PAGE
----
Oh, and you have to have a nice guitar. (I suppose that’s the same for a violin, too)

As you can see, the finesse required for tone quality on a guitar is much more straightforward.

3. Just Plain Easier To Strum

Although you can play the violin pizzicato (where you pluck the strings), the main way to play the violin is with a bow.

As I’ve mentioned before, bow technique is complex and not as clearly defined as guitar or piano. It requires expert teaching in order to learn how to make the violin play beautiful music beautifully.

The guitar has its share of its own advanced techniques–some picking patterns and techniques styles are incredibly difficult, in fact.

However, the guitar has the benefit that it can be played in multiple ways (strumming, plucking via fingerpicking or via plectrum). With strumming perhaps being the easiest of all.

Strumming means to scrape across the guitar strings. Many open chords you strum all the strings at once, which is not a very complicated technique. This means that a beginner can actually play the chords of a song within as little as a month of practice.

When Advanced Techniques Come In It All Evens Out

So, I just wrote several reasons why the guitar is an easier instrument to learn then the violin–but being a beginner at the guitar or being a beginner at the violin is different than mastering the instrument.

At that point, all bets are off. You can spend a lifetime learning the complexities and intricacies of the guitar or the violin. They are both rich instruments that require years of constant practice to achieve expert proficiency.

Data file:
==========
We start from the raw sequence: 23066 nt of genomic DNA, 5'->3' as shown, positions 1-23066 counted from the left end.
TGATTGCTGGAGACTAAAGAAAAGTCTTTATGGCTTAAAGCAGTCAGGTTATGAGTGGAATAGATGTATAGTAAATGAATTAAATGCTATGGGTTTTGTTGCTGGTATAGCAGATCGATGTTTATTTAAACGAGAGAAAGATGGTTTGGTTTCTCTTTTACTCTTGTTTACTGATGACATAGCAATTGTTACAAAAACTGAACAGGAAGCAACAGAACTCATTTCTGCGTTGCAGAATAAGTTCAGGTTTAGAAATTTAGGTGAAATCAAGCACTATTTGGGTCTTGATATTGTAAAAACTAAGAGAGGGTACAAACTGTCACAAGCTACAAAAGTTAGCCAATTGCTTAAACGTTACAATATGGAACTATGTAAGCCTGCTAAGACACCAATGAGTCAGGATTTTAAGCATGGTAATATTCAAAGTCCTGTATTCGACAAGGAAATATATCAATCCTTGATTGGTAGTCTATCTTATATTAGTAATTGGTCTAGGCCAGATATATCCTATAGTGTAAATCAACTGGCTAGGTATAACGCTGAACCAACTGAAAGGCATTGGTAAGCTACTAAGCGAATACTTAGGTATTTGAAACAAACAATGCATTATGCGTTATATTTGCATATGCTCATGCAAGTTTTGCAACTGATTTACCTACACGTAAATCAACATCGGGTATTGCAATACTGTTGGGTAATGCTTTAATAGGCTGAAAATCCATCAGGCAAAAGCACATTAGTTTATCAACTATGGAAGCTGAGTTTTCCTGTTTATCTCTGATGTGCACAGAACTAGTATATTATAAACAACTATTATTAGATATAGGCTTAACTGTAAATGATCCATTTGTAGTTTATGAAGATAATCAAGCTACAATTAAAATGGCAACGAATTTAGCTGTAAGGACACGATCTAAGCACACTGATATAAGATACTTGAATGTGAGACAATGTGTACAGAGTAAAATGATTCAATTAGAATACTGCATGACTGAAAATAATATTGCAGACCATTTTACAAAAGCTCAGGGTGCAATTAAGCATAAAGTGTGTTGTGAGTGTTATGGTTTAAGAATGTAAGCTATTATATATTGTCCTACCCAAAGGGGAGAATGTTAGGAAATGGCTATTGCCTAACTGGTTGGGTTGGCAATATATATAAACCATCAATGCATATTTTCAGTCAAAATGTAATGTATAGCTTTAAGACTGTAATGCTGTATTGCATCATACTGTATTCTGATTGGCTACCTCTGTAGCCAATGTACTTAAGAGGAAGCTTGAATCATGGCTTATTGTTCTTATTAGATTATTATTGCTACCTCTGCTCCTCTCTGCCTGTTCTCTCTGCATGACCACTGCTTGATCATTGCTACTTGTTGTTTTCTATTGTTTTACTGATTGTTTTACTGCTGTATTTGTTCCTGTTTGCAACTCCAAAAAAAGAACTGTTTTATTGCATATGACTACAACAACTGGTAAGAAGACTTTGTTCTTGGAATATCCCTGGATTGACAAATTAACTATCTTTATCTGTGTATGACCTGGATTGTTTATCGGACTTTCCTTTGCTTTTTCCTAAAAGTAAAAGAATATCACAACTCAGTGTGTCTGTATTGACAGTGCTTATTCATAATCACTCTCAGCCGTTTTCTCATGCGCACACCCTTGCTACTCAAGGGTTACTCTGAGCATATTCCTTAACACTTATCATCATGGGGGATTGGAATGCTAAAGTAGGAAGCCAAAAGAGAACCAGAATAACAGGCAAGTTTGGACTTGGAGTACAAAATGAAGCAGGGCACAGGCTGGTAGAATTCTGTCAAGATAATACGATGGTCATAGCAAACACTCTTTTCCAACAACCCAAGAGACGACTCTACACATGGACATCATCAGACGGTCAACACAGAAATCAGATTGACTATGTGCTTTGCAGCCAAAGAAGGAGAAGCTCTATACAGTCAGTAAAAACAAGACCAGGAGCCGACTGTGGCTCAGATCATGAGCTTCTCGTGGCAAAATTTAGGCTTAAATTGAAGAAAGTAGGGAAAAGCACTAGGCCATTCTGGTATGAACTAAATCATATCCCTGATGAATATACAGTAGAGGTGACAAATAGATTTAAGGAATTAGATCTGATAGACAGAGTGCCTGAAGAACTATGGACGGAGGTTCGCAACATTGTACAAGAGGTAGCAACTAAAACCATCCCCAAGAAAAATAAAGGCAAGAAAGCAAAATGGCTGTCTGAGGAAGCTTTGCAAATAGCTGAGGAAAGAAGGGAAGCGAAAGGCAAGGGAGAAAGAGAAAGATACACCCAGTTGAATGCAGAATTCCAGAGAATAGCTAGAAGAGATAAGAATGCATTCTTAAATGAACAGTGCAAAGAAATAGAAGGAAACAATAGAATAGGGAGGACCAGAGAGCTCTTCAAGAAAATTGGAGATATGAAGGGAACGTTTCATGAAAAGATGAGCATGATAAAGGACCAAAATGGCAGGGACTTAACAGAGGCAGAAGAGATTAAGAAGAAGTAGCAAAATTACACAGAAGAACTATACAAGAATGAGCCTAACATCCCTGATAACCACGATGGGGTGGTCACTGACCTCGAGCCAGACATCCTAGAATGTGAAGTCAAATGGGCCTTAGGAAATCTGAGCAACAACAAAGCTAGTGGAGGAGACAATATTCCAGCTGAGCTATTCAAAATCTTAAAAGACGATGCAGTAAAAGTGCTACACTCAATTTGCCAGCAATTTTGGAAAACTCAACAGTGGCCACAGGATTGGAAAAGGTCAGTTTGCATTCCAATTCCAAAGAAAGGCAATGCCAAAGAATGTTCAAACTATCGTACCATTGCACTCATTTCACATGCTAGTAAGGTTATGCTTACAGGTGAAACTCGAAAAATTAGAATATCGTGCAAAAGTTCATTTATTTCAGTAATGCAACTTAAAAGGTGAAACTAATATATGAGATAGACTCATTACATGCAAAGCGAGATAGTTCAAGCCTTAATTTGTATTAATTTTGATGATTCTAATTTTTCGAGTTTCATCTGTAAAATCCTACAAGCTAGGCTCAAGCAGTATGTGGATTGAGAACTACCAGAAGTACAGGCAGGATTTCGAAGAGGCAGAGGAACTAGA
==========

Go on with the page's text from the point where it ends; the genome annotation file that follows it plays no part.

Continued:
Can Anyone Get Good At the Guitar or the Violin?

Pardon the grammar.

Well, it depends on how you define good–but if you mean being able to play professionally on a stage? Then yes!

Some people may have a longer road than others, what might take someone 6 months to achieve might take another 2 years. With solid practice and a good teacher you can achieve more faster.

I wrote about how anyone might achieve proficiency with the guitar in this article–much of the same principles apply to violin or any other instrument. You can check out that article here.

Is Guitar Hard To Learn?

We’ve been comparing guitar to the violin, and comparatively, the guitar is an easier instrument to learn (at least initially as we’ve talked about).

However, don’t think that guitar is an easy instrument to learn! It has some challenges even that violin players don’t have to face.

Fingerpicking is a beautiful way to play the guitar and although you can pluck the strings on the violin, it isn’t nearly as common as playing with a bow. In any case, the fingerpicking patterns for guitar are more complicated (more strings) and are more varied.

Physical Dexterity playing chord shapes looks so easy, but a new player will soon discover that their hands don’t want to hold those positions! It can take a long time to get to a point where you don’t get cramps from playing guitar chords.

And more reasons… I actually address several reasons why the guitar is a difficult instrument to learn. Make sure and check it why here.

Peter Mitchell

Founder of this website. Lover of sound, music, hot sauce, and technology.